So, travel to and from Japan was settled, staying in Japan was settled, and getting around Japan was settled. Now, what to do about actually surviving there? I’ve been a kind of language collector ever since I was in high school, where I took Latin for two years, then Russian and German in college for a year each. I looked at some of the self-teaching books on Japanese, but decided after several half-hearted attempts that it would be easier for me to take a couple of college-level courses on the language. In the summer of 2005 I enrolled at George Mason University, to take a “cram” course of Japanese 101 and 102, which would last 3 hours a night two nights a week for about 7 weeks.
Since the teachers were all native Japanese speakers, I got a lot out of the classes in terms of how to really pronounce the language, as well as useful information about how to write as well as speak, and about how the different politeness levels work. It was really challenging, but I managed to pull a high C out of the two classes, but I decided I needed to get better so I signed up for 101 in the Fall of ’05, and 102 in Spring ’06. Having more time to study and do homework meant I could absorb more, and gave me more time to practice. I went ahead and signed up for the “cram” 201 and 202 courses in the summer of ’06, and repeated them in Fall ’06 and Spring ’07.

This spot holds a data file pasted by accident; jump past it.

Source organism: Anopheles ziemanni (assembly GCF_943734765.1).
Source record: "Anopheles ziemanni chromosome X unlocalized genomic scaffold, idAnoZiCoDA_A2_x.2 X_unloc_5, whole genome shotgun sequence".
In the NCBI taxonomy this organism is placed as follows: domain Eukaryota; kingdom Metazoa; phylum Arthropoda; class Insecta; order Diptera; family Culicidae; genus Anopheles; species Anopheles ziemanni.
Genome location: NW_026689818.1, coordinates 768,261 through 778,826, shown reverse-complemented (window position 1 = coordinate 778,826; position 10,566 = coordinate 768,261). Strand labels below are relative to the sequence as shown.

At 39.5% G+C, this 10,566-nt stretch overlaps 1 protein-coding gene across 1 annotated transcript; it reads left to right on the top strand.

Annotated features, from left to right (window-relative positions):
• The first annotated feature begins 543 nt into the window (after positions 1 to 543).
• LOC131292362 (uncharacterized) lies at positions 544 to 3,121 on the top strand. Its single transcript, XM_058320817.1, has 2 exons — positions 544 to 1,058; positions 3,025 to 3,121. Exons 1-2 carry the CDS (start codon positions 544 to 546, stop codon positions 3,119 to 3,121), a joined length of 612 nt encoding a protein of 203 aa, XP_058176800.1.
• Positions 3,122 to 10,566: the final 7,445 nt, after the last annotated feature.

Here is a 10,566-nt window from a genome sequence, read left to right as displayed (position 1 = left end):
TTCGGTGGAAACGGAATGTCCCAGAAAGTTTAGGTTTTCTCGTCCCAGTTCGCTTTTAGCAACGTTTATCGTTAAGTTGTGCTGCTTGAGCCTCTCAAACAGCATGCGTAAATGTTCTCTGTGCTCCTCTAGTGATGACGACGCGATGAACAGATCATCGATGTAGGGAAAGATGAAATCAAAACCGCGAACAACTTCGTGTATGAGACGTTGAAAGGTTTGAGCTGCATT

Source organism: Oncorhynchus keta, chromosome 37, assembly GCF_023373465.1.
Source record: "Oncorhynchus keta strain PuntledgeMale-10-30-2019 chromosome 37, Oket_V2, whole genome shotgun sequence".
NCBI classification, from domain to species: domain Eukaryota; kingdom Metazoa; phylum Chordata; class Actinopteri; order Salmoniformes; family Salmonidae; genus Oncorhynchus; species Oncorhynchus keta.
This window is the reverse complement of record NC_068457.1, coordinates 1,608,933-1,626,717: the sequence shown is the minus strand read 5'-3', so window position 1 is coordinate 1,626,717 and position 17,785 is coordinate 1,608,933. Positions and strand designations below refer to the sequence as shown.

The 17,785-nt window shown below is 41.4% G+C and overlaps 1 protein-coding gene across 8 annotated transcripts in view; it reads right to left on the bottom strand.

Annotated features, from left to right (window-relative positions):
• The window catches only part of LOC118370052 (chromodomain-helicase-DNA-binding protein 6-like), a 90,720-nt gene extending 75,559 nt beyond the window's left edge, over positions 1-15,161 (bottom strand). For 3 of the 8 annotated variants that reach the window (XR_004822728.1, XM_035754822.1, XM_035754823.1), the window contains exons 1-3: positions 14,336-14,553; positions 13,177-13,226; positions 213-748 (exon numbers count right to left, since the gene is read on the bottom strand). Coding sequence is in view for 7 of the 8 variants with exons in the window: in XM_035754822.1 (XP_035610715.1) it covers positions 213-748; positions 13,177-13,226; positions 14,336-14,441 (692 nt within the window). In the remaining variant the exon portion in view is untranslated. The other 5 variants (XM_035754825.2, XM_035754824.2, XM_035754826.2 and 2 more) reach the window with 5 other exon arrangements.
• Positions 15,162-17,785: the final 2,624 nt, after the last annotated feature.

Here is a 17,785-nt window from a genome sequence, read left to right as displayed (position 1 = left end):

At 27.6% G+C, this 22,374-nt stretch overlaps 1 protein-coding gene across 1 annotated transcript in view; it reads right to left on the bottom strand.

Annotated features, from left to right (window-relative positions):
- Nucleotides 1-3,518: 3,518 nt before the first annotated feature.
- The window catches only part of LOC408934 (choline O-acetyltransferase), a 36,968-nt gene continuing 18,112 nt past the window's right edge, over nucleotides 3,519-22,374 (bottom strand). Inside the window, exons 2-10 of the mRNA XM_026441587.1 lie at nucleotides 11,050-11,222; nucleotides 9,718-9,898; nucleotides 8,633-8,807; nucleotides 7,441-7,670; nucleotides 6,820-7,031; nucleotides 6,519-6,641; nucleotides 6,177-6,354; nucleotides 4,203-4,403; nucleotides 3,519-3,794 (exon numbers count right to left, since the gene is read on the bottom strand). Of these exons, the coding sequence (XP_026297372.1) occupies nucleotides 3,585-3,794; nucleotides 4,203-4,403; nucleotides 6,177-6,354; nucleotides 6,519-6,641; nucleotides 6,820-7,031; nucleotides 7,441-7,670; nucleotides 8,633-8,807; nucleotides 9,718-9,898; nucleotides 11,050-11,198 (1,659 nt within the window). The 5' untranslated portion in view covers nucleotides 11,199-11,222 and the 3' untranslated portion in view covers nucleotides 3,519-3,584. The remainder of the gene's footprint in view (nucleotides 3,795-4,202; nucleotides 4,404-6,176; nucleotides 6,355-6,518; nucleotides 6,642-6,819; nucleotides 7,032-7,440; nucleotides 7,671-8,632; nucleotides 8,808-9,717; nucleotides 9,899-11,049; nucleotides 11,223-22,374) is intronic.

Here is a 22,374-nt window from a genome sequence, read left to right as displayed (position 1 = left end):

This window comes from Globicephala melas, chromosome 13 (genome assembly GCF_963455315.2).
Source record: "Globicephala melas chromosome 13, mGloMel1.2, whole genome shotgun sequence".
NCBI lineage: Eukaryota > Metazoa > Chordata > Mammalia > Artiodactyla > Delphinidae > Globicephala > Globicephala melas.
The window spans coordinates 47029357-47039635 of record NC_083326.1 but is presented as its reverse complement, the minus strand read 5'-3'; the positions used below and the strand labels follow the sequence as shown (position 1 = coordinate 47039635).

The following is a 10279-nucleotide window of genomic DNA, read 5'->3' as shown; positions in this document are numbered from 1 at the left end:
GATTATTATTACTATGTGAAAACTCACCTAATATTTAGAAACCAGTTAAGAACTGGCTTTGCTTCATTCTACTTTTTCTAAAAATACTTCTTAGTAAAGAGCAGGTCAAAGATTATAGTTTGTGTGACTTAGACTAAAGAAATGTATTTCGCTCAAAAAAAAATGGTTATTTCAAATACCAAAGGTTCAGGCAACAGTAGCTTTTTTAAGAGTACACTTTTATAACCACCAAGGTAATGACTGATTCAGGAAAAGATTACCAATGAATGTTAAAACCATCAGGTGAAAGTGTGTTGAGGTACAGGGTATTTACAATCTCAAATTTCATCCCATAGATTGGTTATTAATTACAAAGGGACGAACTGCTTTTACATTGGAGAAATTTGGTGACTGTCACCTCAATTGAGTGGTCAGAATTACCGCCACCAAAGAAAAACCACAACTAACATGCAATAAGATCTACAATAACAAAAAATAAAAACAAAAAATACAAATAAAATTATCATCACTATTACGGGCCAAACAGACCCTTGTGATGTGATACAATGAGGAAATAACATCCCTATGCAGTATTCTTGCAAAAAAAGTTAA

Since the JAPA330 course was going to be starting just as I was taking off for Japan, I told the professor that I would try to keep a bi-lingual blog of my trip, so that she and the class could see what I was doing, and I could practice the language. You can see some of the attempts I made on my original blog pages, but I didn’t do a very good job. Unfortunately, I had no idea how much time it would take to write in Japanese, considering I really hadn’t learned enough to write very sophisticated sentences! As time went on I was spending less and less time on them. After a while I decided that I would concentrate on actually being in Japan, rather than try to write about it in a language I was just barely capable in!
Thanks to Professor So, I was able to learn and practice a lot of practical Japanese, and in the 300 and 400-level courses, I managed to even learn a bit about the culture of Japan. Unfortunately the rising cost of tuition has kept me from going back and finishing up the courses, but thanks to So-sensei I have the tools to keep studying on my own.
Eventually, doing so much running around in Tokyo and Japan each day took so much out of me that I had no energy left to even write up that day’s events! Therefore, I am going to rectify my failure to back then by posting a few “Flashback” entries over the next few weeks. I likely won’t be covering the whole 2007 trip, but I should be able to show a few more things than I did the first time!